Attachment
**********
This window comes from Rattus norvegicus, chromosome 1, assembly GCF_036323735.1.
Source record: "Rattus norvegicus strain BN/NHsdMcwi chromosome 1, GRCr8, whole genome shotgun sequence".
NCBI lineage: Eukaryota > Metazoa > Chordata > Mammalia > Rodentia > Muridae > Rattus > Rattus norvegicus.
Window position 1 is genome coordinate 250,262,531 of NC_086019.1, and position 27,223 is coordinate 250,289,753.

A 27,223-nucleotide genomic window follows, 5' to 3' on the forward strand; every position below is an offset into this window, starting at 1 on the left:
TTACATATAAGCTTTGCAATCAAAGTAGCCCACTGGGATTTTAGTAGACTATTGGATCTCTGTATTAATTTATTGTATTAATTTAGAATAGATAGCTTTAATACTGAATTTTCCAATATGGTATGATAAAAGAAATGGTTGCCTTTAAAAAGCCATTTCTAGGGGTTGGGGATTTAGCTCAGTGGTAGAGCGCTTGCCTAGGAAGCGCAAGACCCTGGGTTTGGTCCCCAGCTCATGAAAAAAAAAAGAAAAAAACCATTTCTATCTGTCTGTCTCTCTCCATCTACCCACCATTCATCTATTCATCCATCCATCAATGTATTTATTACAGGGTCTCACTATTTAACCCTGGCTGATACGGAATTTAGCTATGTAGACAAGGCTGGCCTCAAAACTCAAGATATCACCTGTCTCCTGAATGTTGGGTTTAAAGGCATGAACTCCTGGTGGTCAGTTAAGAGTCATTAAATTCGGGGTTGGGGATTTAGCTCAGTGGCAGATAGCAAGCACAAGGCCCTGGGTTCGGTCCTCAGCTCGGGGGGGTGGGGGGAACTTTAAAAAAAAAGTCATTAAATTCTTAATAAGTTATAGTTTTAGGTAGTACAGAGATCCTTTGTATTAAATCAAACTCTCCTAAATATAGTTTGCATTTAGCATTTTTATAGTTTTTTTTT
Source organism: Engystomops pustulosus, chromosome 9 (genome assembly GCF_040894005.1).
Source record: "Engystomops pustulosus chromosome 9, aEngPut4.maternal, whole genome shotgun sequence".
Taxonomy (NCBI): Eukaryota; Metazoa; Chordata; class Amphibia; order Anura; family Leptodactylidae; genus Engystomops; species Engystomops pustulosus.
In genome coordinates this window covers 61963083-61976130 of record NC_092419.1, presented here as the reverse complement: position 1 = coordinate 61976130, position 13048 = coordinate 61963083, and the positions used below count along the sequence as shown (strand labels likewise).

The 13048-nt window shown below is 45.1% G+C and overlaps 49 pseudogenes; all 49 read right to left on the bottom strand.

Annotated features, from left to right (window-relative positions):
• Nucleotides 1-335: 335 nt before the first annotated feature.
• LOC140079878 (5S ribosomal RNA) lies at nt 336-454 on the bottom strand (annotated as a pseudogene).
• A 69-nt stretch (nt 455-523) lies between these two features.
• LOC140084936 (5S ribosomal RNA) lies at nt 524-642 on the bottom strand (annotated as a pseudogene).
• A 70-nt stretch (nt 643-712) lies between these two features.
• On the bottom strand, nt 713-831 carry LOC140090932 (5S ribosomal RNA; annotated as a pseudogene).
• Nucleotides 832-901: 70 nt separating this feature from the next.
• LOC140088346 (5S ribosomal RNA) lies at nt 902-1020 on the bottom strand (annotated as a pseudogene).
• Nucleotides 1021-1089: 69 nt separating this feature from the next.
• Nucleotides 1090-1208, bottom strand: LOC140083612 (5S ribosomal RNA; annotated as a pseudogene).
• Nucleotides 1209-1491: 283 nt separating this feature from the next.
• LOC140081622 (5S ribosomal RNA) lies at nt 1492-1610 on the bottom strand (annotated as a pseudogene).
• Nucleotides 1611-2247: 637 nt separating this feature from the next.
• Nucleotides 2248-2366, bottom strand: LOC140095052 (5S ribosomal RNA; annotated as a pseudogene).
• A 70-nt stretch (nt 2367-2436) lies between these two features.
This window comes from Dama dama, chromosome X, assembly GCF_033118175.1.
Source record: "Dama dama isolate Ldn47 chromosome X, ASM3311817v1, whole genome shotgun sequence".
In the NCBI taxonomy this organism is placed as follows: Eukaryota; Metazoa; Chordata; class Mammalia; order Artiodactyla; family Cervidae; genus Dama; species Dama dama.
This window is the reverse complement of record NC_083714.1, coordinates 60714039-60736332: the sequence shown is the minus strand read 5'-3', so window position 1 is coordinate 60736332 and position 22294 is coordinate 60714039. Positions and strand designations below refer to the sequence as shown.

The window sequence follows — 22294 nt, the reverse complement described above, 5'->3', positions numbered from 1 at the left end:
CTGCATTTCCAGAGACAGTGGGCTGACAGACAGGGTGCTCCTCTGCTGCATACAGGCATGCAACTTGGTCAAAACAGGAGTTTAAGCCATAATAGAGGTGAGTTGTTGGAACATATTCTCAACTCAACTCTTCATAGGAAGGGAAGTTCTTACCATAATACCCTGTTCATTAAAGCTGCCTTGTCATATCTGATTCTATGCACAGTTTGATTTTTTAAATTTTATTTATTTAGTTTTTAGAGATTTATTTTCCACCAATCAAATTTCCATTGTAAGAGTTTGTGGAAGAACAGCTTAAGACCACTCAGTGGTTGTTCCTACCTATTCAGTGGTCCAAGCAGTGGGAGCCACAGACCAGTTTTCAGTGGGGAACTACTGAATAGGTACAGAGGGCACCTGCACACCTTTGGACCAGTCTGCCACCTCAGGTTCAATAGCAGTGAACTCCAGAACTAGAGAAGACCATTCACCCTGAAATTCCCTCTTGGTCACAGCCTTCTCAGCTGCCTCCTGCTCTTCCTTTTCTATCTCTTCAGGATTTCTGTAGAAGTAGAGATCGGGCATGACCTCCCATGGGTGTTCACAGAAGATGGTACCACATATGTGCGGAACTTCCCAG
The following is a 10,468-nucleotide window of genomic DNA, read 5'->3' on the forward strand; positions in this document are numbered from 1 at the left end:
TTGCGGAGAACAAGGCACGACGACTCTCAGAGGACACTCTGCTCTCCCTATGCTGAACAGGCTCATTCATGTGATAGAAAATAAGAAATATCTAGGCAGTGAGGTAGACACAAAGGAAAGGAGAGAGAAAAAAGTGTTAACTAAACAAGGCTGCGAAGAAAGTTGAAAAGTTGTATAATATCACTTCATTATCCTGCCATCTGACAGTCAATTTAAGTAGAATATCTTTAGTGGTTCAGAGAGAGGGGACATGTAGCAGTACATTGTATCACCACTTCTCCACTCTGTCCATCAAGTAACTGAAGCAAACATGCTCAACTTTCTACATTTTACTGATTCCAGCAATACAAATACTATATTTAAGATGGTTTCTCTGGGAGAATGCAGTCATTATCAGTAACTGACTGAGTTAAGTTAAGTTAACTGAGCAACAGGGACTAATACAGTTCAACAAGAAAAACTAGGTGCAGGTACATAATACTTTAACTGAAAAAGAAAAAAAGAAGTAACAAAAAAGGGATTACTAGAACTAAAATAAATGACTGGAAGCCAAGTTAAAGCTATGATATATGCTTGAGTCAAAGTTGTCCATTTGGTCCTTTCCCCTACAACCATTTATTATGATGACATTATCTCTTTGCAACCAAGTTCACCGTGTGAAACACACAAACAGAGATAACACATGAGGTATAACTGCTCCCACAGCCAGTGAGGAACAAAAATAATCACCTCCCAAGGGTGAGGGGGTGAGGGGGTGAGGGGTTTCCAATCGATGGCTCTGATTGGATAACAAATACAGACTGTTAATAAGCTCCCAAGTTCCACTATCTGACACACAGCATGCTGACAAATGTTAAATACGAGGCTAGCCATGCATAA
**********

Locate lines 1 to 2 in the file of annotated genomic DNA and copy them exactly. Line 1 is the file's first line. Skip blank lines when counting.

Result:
This window comes from Rattus norvegicus, chromosome 1, assembly GCF_036323735.1.
Source record: "Rattus norvegicus strain BN/NHsdMcwi chromosome 1, GRCr8, whole genome shotgun sequence".